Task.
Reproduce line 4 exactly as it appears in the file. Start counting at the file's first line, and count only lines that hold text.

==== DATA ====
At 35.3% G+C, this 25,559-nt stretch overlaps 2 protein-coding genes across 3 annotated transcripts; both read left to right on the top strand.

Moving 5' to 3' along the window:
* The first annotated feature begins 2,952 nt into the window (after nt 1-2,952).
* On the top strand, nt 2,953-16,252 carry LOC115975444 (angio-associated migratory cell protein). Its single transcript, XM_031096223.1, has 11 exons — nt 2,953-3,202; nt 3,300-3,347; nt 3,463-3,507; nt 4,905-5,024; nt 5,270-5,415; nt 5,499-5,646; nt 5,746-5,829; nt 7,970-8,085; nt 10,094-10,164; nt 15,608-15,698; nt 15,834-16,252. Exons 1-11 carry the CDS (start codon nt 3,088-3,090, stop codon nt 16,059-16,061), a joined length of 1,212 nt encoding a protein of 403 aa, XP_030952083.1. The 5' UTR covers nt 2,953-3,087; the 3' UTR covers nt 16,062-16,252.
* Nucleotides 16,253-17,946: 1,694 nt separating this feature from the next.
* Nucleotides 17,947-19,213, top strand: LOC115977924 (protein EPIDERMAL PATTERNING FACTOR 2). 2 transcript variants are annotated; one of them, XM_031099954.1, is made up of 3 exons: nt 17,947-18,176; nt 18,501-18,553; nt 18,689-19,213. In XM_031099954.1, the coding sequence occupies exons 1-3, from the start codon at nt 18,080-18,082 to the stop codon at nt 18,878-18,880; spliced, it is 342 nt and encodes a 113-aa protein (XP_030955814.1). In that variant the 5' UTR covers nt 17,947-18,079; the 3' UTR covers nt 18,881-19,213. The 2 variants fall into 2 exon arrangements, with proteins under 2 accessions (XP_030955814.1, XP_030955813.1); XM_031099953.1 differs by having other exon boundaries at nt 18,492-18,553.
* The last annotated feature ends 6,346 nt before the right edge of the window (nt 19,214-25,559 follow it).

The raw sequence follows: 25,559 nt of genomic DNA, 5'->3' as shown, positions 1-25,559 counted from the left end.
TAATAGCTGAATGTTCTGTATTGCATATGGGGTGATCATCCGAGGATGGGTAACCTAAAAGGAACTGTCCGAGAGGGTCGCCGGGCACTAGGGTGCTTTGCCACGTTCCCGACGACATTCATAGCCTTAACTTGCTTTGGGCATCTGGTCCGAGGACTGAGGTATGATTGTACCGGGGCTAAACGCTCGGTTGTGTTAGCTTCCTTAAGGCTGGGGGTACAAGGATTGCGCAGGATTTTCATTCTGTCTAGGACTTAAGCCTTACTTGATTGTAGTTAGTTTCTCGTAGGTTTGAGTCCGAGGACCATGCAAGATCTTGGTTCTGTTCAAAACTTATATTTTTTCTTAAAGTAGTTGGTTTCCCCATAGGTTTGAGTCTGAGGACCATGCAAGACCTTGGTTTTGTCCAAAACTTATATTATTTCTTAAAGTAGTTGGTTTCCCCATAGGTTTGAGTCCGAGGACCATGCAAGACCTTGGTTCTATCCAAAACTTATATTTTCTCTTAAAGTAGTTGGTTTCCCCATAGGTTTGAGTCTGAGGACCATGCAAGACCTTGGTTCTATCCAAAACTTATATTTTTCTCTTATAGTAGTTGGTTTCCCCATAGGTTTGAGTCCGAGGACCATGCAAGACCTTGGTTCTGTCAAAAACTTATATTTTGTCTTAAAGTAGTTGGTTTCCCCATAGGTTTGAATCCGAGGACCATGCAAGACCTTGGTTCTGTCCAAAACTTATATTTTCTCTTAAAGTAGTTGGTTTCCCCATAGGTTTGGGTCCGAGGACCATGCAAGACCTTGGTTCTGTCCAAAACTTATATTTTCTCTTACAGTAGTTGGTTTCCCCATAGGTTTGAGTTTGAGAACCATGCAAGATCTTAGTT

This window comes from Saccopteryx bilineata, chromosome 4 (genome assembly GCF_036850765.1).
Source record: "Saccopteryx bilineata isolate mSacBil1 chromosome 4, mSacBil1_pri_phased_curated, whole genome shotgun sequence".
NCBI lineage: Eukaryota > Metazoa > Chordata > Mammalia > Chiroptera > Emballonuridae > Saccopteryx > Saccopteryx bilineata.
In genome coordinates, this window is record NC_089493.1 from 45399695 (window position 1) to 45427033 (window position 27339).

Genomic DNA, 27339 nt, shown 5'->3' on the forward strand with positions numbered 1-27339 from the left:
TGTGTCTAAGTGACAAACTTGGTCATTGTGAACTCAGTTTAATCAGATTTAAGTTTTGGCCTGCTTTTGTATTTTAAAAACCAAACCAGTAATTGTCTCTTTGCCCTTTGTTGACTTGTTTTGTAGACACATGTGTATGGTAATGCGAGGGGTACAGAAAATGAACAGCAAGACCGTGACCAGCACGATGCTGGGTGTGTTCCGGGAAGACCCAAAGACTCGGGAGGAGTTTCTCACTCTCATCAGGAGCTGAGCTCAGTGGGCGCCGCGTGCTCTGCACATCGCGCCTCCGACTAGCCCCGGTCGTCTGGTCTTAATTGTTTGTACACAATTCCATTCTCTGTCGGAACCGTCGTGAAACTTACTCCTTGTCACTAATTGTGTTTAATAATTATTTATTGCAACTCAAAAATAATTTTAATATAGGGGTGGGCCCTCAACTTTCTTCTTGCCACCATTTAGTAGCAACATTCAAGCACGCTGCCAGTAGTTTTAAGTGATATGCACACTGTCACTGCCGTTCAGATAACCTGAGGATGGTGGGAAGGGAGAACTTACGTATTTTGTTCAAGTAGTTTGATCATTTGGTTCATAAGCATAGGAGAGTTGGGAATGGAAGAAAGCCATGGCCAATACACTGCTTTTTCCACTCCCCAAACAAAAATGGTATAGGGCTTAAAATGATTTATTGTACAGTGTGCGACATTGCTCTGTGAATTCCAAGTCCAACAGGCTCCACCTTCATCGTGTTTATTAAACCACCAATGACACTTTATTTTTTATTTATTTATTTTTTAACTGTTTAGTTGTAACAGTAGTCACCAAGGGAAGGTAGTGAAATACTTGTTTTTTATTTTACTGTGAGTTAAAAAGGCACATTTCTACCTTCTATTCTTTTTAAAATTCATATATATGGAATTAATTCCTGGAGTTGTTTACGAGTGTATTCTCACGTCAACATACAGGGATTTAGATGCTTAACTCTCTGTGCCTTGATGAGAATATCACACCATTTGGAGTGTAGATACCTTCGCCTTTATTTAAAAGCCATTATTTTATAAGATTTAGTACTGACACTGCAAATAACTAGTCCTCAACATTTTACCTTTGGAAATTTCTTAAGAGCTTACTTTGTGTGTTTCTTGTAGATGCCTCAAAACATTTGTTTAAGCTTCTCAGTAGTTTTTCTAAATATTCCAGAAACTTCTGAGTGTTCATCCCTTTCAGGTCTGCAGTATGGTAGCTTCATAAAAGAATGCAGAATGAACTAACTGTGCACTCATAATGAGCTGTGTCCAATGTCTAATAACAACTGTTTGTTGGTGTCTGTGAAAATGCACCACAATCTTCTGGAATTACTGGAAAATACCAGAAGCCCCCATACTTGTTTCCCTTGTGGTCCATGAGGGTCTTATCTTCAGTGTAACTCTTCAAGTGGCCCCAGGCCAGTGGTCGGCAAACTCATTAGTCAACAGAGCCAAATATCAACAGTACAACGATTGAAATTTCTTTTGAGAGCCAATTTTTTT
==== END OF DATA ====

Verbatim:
* On the top strand, nt 2,953-16,252 carry LOC115975444 (angio-associated migratory cell protein). Its single transcript, XM_031096223.1, has 11 exons — nt 2,953-3,202; nt 3,300-3,347; nt 3,463-3,507; nt 4,905-5,024; nt 5,270-5,415; nt 5,499-5,646; nt 5,746-5,829; nt 7,970-8,085; nt 10,094-10,164; nt 15,608-15,698; nt 15,834-16,252. Exons 1-11 carry the CDS (start codon nt 3,088-3,090, stop codon nt 16,059-16,061), a joined length of 1,212 nt encoding a protein of 403 aa, XP_030952083.1. The 5' UTR covers nt 2,953-3,087; the 3' UTR covers nt 16,062-16,252.